The Bowie Bond and Owning Your Masters | Davis Blank Furniss Solicitors

The passing of David Bowie has brought about untold outpouring of grief from his fans, admirers and observers alike. During his lifetime, David Bowie was always pushing the boundaries, taking things to the edge, in his music, personal fashion style, his personal relationships and his business dealings. He was a true trailblazer, which is what made him so unique and well-loved person.

One of the trailblazing things he did, which is not widely known, unless you are a nerd such as myself, is that, he along with Wall Street financier David Pullman invented the ‘Celebrity Bond’ also known as the ‘Bowie Bond’.

In the world of finance, this is a music catalogue-tied financial instrument, attached to the income generated from the exploitation of Bowie’s musical back-catalogue of songs. These were asset-backed securities, which awarded investors a share in his future royalties for 10 years for a fixed annual interest rate return of 7.9%.

The Bowie Bonds were first issued in 1997 as a stock of $55 million (£38m) in $1,000-denominated bonds and were underwritten by Pullman’s firm, Fahnestock & Co. Bowie was soon joined by other well established artists such as James Brown, the Isley Brothers, Iron Maiden, Ashford & Simpson, and the Holland-Dozier-Holland publishing catalogues, underwritten by a firm Pullman started for the venture.

Bowie had a grand plan, he used the £38m he received from the sale of the Bonds to buy back his master recordings from RCA Records (something most recording artist wish they could do) and he also bought-out the interest of his former manager, who co-owned a number of his masters. The Bonds gave Bowie freedom and financial security.

The Bowie Bonds were credited at the time with allowing fans to own a piece of their favourite rock stars, bringing together Wall Street financing techniques and rock and roll music. These were strange bedfellows indeed. Bearing in mind that rock and roll is meant to be anti-establishment and Wall Street, the epitome and cornerstone of the establishment. Money makes the world-go-round, in the rich man’s world (according to Abba)so it’s not surprising that the two would meet and work together.

Wall Street and the world of finance is very pragmatic, to get the Bowie Bonds deal off the ground Pullman had the bonds rated by the three credit agencies at the time, Moody’s, Standard & Poor’s and Fitch, which gave them a great deal of credibility. Hence, Wall Street fell in love with the Bowie Bonds. However, as with any cycle there was a downturn in the music industry. So by 2004 the rating agency Moody’s Investors Services downgraded the Bowie bonds to only one level above “junk”, the lowest rating, after a downturn in the music industry.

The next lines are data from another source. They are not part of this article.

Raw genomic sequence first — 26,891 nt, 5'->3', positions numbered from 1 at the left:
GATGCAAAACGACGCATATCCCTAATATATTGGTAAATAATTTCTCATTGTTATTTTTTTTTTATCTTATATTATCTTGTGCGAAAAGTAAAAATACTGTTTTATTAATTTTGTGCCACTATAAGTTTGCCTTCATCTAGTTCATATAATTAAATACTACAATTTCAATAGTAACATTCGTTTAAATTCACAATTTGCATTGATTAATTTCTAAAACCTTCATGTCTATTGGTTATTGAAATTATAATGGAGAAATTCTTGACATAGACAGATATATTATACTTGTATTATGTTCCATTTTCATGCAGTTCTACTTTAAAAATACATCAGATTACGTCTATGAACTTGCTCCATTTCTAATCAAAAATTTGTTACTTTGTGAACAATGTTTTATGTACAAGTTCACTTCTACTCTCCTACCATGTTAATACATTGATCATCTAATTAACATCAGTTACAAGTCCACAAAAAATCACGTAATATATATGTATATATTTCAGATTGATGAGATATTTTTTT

The music industry is built upon specific assets and one of those assets is the master recordings the artist’s creates under contract with their record companies. The contract will provide in most cases that the record company will pay the artists ‘recording costs’, namely, the costs of creating the master recordings, which usually amounts to a huge expense. It would be logical in accepting that because the record company covered the expense of the recording costs, they will also own the master recordings.However, the contract will also state that the recording costs, incurred by the record company, must be repaid by the artist to the recording company. So, the record company will always own the master recordings although they have recouped the expense of the recordings costs from the artist. This is what many recordings artist find to be unfair and inequitable, but this is standard practice in the music industry.

In developing the Bowie Bond, I believe that Bowie was trying to redress the unfair and inequitable imbalance of power between artist and record company. Having purchased his masters and extricated himself from his former manager David Bowie was in a good place and the bonds probably helped to get him there.According to the latest estimate of Bowie’s net worth by the Sunday Times Rich List is £135m. So the Bowie Bond worked out well for the Thin White Duke and his investors.


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